Republic of Ireland

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Ireland, Republic of

area:

70,280sq km (27,135sq mi)

population:

3,626,087

capital (population):

Dublin (953,000)

government:

Multiparty republic

ethnic groups:

Irish 94%

languages:

Irish and English (both official)

religions:

Christianity (Roman Catholic 93%, Protestant 3%)

currency:

Euro = 100 cents

Country occupying most of the island of Ireland, nw Europe. The Republic of Ireland occupies more than 80% of the island of Ireland. It is divided into four provinces of 26 counties (see individual articles). The capital is Dublin (Gaelic, Baile Atha Cliath). Other major cities include Cork and Limerick. (For land, climate, and pre-1922 history and politics, see Ireland)

History and Politics

In January 1922, the Irish Free State was created as a Dominion within the British Empire. Arthur Griffith of Sinn Féin became Taoiseach. Civil war (1922–23) ensued between supporters of the settlement, and those who refused to countenance the partition of Ireland and the creation of Northern Ireland. The anti-settlement party, led by Eamon De Valera, were defeated by Irish Free State forces led by Michael Collins. Collins was assasinated and William Cosgrave became prime minister (1922–32). In 1926, De Valera formed a separate party, Fianna Fáil, and became Taoiseach (1932–48, 1951–54, 1957–59). In 1933, Fine Gael was founded.

In 1937 a new constitution declared the sovereign nation of Éire to be the whole island of Ireland, and abolished the oath of loyalty to the English crown. During World War II, Éire remained neutral. It opposed Allied operations in Northern Ireland and the Irish Republican Army (IRA) pursued a pro-German line. In 1949, Ireland became a republic outside of the Commonwealth. Its claim to the six counties of Northern Ireland was reiterated. In 1955, Ireland joined the United Nations. In 1959, De Valera became president (1959–73). During the 1950s, the IRA was banned by both Irish governments and, as a secret organization, it conducted bombing campaigns in Northern Ireland and England. Relations with Northern Ireland improved. In 1973, Ireland joined the European Community (EC). During the 1980s, a series of short-lived coalition governments led by Charles Haughey and Dr Garrett Fitzgerald caused political uncertainty. The Anglo-Irish Agreement (1985) gave Ireland a consultative role in the affairs of Northern Ireland. Mary Robinson became Ireland's first female president in 1990 elections.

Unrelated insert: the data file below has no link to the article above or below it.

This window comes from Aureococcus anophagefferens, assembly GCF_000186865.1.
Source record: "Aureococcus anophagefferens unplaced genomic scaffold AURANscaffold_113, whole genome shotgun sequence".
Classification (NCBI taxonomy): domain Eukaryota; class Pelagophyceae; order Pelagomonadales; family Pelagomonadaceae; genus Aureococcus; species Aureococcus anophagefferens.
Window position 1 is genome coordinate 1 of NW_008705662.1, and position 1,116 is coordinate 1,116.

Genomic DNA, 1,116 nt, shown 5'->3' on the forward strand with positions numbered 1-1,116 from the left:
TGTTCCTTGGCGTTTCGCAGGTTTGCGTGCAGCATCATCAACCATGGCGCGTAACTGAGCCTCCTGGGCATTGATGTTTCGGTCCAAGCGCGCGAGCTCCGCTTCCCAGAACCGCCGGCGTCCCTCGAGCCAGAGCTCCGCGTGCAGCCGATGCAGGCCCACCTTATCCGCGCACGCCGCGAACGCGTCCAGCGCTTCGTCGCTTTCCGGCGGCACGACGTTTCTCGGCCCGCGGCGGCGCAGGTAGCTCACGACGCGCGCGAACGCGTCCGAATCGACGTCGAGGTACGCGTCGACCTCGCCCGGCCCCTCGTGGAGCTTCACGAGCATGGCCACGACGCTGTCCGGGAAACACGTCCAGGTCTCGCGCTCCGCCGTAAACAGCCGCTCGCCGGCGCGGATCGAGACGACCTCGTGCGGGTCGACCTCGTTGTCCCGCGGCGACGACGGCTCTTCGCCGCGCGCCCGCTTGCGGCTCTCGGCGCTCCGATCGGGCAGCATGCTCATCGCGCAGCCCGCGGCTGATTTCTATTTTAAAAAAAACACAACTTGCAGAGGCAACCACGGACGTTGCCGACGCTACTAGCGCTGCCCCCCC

The Downing Street Declaration (1993), signed by John Major and Albert Reynolds, continued the momentum for a peaceful settlement in Northern Ireland. The Republic agreed to relinquish its claim to Northern Ireland if a majority of the North voted to remain in the UK. In 1995 elections, John Bruton, leader of Fine Gael, defeated Reynolds. Following a 1995 referendum, divorce was legalized. Abortion remains a contentious political issue. In 1997 elections, Bertie Ahern became Taoiseach and Mary McAleese became president. In the Good Friday Agreement (1998), the Irish Republic gave up its constitutional claim to Northern Ireland and a North-South Ministerial Council was established. In 1999, Ireland joined the euro. Bertie Ahern was re-elected in 2002.

Economy

Ireland benefited greatly from its membership of the European Union (2000 GDP per capita, US$21,600). In particular, Common Agricultural Policy grants enabled the modernization of farming. Agriculture employs 14% of the workforce. Food and live animals account for more than 20% of exports. Fishing is also important. Industry greatly expanded in the 20th century and accounts for 35% of GNP. High-tech industries supplemented traditional sectors such as brewing, distilling, and textiles. The service sector employs 57% of the workforce and accounts for more than 50% of GNP. Tourism is very important; receipts from tourism amounted to US$3495 million (1999).

Political map

Physical map

Websites

http://www.irlgov.ie

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